nexus with quick takedown mechanisms and sophisticated WHOIS systems with non-
competing databases or privacy protection aliases. This leads to better adoption and
search engine optimization placement on the web. Authenticity of community-based new
gTLDs is key for adoption and mainstream usage.

The prior City responses have been correct to assert concern for the minimal awareness of
the issues potentially facing municipalities and other sub-national governments in the new
gTLD process and how such interests are not actively represented by any ICANN panel or
governing body. Issues such as GNP continue to need better shape and refinement by
ICANN and the city stakeholder community.

Dispute Resolution issues are very important in consideration of .nyc. It is well-taken that
the City of New York should ensure substantial time and resources are not risked in
disputing aspects of application and local government registry operation in a global arena.
Importantly, the validity of non-objection/support letters should be corroborated by
separate, disparate means to protect the city from unnecessary litigation. Moreover, the
United Nations Code for Trade and Transport Locations, LOCODES, should be adopted as
an alternative criteria for geographic terms as suggested, and in this light US cityTLDs
would be considered more categorically appealing and adopted if uniform three-character.
Moreover, the different costs for the various objection categories have not yet been
tackled. These remaining questions, and many others, continue to be one of the many
reasons why Connecting.nyc has traveled to, and will continue to lobby ICANN, policy-
makers and global stakeholders to best serve the City of New York within the new gTLD
process.




                                                                                           20
      A platform for auction of popular domain names


Several platforms for auctioning domain names are available. Others are being developed
in anticipation of demand resulting from the ICANN’s New TLD program.

After reviewing the types of contention that resulted from the recent TLD introductions for
.eu and .asia, we recommend that a key design philosophy be that the platform be
created to resolve contention as gracefully as possible. This is in contrast to traditional
auctions that are designed to raise the maximum revenue. Here’s an example.

We enter the Sunrise period and two entries are made for the same name. A graceful
system will enable participants to communicate with one another, possibly enabling two
people from the same organization to learn that they’ve double bid, with an auction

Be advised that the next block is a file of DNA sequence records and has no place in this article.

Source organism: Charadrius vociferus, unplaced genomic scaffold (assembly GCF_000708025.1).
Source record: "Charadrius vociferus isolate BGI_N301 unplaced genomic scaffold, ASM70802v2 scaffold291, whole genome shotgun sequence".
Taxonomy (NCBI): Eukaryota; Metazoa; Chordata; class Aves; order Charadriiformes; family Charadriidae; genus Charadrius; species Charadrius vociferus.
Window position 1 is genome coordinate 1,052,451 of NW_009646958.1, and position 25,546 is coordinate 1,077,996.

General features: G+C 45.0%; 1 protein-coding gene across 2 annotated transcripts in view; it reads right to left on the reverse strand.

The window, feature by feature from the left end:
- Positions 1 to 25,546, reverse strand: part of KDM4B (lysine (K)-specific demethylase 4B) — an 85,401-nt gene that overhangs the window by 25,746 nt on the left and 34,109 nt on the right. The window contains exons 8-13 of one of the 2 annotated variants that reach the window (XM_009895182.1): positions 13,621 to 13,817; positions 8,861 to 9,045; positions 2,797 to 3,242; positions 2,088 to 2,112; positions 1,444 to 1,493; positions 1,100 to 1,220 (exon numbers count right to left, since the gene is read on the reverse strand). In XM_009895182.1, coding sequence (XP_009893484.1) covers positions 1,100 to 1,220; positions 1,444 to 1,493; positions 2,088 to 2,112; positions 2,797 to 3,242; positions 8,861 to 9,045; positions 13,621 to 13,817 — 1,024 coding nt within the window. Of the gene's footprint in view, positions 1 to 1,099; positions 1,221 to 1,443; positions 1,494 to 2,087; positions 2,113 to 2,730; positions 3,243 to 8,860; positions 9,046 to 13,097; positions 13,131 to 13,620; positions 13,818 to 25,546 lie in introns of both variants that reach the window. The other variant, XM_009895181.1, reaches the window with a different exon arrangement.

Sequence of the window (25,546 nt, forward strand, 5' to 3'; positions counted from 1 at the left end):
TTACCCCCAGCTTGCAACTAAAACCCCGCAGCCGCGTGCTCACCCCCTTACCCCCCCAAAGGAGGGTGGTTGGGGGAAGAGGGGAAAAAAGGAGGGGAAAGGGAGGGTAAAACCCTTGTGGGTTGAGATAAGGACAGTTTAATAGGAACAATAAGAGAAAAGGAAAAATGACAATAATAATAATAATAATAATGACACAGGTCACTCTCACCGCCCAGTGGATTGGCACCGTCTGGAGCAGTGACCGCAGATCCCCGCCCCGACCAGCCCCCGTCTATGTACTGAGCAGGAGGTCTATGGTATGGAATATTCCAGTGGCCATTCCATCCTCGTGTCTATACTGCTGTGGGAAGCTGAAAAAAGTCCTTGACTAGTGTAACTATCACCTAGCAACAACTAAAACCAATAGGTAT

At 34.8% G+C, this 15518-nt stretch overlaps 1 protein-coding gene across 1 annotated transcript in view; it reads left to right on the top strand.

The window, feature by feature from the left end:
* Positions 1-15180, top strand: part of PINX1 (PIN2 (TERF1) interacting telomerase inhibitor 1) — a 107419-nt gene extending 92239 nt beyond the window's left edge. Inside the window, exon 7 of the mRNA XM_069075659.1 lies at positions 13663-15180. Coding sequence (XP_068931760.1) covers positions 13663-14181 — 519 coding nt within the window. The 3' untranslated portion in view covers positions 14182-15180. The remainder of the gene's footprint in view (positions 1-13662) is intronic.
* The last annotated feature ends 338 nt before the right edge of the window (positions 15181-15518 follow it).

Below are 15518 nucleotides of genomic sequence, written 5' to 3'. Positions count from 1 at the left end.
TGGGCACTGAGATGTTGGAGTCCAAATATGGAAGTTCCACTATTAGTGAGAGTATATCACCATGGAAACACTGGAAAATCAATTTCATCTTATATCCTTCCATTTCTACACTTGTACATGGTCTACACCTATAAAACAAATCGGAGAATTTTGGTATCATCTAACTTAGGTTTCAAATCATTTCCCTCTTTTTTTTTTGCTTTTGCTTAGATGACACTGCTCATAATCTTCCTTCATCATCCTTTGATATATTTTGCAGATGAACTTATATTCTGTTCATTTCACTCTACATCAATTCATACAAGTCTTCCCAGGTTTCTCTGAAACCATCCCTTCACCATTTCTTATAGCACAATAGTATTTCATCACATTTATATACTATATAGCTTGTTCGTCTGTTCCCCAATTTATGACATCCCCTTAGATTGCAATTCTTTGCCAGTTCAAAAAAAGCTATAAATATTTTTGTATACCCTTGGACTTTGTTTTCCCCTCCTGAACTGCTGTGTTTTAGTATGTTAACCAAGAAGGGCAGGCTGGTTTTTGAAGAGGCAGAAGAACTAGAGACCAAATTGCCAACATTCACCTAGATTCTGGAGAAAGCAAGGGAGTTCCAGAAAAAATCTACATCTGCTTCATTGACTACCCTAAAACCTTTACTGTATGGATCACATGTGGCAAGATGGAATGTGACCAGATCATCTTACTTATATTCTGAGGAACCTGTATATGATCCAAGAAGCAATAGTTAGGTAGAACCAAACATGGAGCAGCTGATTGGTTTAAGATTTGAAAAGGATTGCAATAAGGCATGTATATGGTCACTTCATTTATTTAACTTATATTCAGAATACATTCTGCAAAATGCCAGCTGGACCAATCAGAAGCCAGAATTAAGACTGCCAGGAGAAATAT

gracefully avoided.

Or one might imagine another instance where two entries are made for a name that is less
than vital to one or both of the parties, and with a minimum of disruption, the parties
could amicably resolve the contention. For example, two bidders for “best-astoria-
bikes.nyc” might conference and agree to select best-bikes.nyc and Astoria-bikes.nyc
rather than engage in an unnecessary and costly auction.

But there will be irresolvable situations and the selected auction system should be
designed to resolve contention at the lowest cost to the parties. One certainly doesn’t
want to drive up the cost of a name and leave the winning party so financially drained as
to be unable to adequately develop the name.

We recommend that the goal of creating a great city be kept in mind as the goal, and that
resolving contentions gracefully, with as little bitterness as possible, be the first goal of
the auction system. Resolving contention gracefully should be the goal, not maximizing
auction commissions.

A graceful auction system might take a few extra weeks to implement, but we've waited
10 years for .nyc, we should be able to wait an additional month or two to make sure we
do it correctly.


      A platform to accept on-line payments


To understand the history affecting “accepting on-line payments,” some industry
background is required.

In the mid to late 1990’s if you wanted a .com, .net, or .org name, you had to deal with
Network Solutions Inc. Being an early contractor facilitating the Internet’s development,
the Net’s evolution had given it a monopoly on those TLDs.

A basis for the ICANN’s creation and one of its earliest actions was the separation of
Network Solutions Inc., into two firms using a Registry-Registrar Model. Under the ICANN’s
Registry–Registrar Model, Network Solutions Inc. was split into a name producer (or
registry), Verisign Inc., and a name distributor (or registrar), Network Solutions Inc.

The settlement also created a category of businesses, Registrars, that would compete with
Network Solutions as name distributors. These Registrars would all have equal access to